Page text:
“The untapped tourism value of Lithgow’s Gardens of Stone backyard lies in the diversity and rarity of its scenery and native flora, and in its Aboriginal cultural heritage. These values will be protected and enjoyed by thousands of people.

“Lithgow will become the new Katoomba which was once a coal mining town, having successfully transitioned to a tourism based economy in the 1920s. It is testament to the persistent community campaign that this announcement has happened today.”

Blue Mountains Conservation Society

Various Bushwalks, Blue Mountains and surrounds, Words by Doug Nicholls, Blue Mountains Conservation Society.
A typical lunch break, sitting under an overhang enjoying the view. This particular walk was on the Undercliff Track Wentworth Falls which is often done as a circuit with the Charles Darwin Walk and the Conservation Hut.
The Grand Canyon Circuit is a very popular family walk. If you only have time for one walk, this one is a good choice for a classic Blue Mountains experience.
Dargan Arch

Dargan Arch in the upper Blue Mountains is an amazing natural sandstone arch in a gorge and an easy walk from carparking. To get to the bottom and under the Arch requires a little more effort but is well worth it.

Our November Club: Blue Mountains Conservation Society

The Blue Mountains Conservation Society (BMCS) has 330 bushwalking members who enjoy walking in amazing locations in the Blue Mountains and surroundings.

Blue Mountains Conservation Society has weekly bushwalks to suit a range of abilities held on Saturday, Monday, Tuesday and Thursday.  The Club’s walk details can be found on the BMCS website where the activity subsection will invite new walkers. BMCS also has a monthly Plant Study Group.

October 2021 was special as the Blue Mountains Conservation Society celebrated its 60th Birthday.

Floods Ignite Raising Warragamba Dam Wall Debate

In late March 2021 an extreme rain event on the Australian East Coast caused serious flooding which endangered people and property in many areas including the Hawkesbury-Nepean Valley on Sydney’s outskirts. The Hawkesbury-Nepean Valley flood highlighted the dangers of urban development in flood-prone areas given the high likelihood of more climate change-induced flood events in future.

The rain event and resulting floods have intensified debate on the controversial proposed 14 metre raising of Warragamba Dam Wall.  Many experts and conservationists contend that the most extreme floods are unlikely to be stopped by raising Warragamba Dam wall. Flooding in the Hawkesbury-Nepean Valley comes from other river/creek sources in addition to water flowing over Warragamba Dam wall. In addition the geography of the Hawkesbury-Nepean area restricts the amount of water that can flow out of the Valley.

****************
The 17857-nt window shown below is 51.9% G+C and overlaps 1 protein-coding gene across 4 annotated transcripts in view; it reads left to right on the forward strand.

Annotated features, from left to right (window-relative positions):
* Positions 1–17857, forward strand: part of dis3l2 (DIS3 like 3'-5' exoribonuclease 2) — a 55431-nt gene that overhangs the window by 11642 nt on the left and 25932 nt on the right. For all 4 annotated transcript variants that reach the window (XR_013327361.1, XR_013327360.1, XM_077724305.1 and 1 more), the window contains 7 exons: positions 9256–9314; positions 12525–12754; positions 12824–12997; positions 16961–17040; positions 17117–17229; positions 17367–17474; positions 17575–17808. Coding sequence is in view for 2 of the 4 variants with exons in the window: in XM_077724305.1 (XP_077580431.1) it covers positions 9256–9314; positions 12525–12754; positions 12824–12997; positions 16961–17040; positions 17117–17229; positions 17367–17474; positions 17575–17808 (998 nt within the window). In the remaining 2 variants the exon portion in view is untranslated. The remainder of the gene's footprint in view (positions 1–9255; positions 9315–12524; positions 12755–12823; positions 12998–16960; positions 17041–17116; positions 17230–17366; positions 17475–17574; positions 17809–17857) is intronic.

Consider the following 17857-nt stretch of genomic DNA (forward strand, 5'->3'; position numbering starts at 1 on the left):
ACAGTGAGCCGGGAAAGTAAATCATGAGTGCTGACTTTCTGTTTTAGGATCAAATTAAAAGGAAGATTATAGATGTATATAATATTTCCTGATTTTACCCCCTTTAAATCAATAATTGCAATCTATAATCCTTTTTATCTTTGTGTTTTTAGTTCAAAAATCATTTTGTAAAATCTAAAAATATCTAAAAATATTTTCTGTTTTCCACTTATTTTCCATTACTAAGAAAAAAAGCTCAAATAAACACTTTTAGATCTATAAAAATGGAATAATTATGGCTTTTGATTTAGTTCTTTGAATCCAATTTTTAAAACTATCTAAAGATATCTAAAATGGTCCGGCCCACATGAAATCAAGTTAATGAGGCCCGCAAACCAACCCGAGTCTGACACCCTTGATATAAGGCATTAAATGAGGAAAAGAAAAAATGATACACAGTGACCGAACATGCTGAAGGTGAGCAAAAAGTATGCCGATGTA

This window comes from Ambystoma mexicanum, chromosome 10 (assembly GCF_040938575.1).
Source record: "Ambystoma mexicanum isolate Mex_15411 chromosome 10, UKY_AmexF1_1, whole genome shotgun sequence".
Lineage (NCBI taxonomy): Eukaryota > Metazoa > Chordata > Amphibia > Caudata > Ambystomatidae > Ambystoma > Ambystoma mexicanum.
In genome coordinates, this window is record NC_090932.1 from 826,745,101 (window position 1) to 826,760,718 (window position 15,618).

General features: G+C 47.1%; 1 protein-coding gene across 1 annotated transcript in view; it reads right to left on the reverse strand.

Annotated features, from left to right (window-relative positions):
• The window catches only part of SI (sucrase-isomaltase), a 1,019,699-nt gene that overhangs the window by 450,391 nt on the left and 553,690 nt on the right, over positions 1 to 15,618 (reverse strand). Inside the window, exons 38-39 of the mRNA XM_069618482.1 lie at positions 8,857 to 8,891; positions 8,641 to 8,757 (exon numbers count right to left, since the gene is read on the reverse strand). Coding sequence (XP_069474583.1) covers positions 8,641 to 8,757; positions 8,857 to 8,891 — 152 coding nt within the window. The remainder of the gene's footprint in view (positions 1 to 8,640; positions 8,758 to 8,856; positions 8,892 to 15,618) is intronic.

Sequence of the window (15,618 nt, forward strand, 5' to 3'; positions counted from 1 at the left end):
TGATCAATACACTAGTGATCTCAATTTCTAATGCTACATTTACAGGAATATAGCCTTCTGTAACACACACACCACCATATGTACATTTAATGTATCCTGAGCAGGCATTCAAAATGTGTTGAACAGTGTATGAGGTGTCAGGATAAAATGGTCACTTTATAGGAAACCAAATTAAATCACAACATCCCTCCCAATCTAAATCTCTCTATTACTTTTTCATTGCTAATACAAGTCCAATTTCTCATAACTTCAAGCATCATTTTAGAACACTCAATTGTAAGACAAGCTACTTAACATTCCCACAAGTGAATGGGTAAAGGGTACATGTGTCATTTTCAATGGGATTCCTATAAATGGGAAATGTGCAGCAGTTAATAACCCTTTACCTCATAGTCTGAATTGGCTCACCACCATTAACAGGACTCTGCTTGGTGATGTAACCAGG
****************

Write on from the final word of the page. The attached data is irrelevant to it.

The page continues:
The Colong Foundation for Wilderness states that the raised dam wall proposal is being driven by pressure from developers.  As part of the Warragamba Dam wall raising proposal, Infrastructure NSW plans to house an additional 134,000 people on the Hawkesbury-Nepean floodplain in coming decades. The Foundation states that people in new and existing residential developments in the Valley will not be safe from future extreme floods even if the Warragamba Dam wall were to be raised.

The Foundation states that the proposed dam wall raising will lead to flood water inundation of World Heritage listed Blue Mountains National Parks and wilderness streams and desecration of rare and ancient natural heritage and Indigenous cultural sites.

Adding weight to arguments against the raised dam wall proposal, the Australian Insurance Industry recently withdrew their support for the Proposal due to concerns over the probable loss of important cultural sites and natural habitat. The Industry suggested that the State Government should investigate alternative measures to mitigate flood risk in the Hawkesbury-Nepean Valley.

Alternative flood mitigation actions available to the State Government include improving floodplain evacuation routes such as the Castlereagh Connection, pre-emptive dam-water release water and relocating people in the most flood-prone areas. NSW Deputy Premier John Barilaro recently stated that alternatives to the dam wall raising need to be considered including lower water levels and building desalination plants for water supply.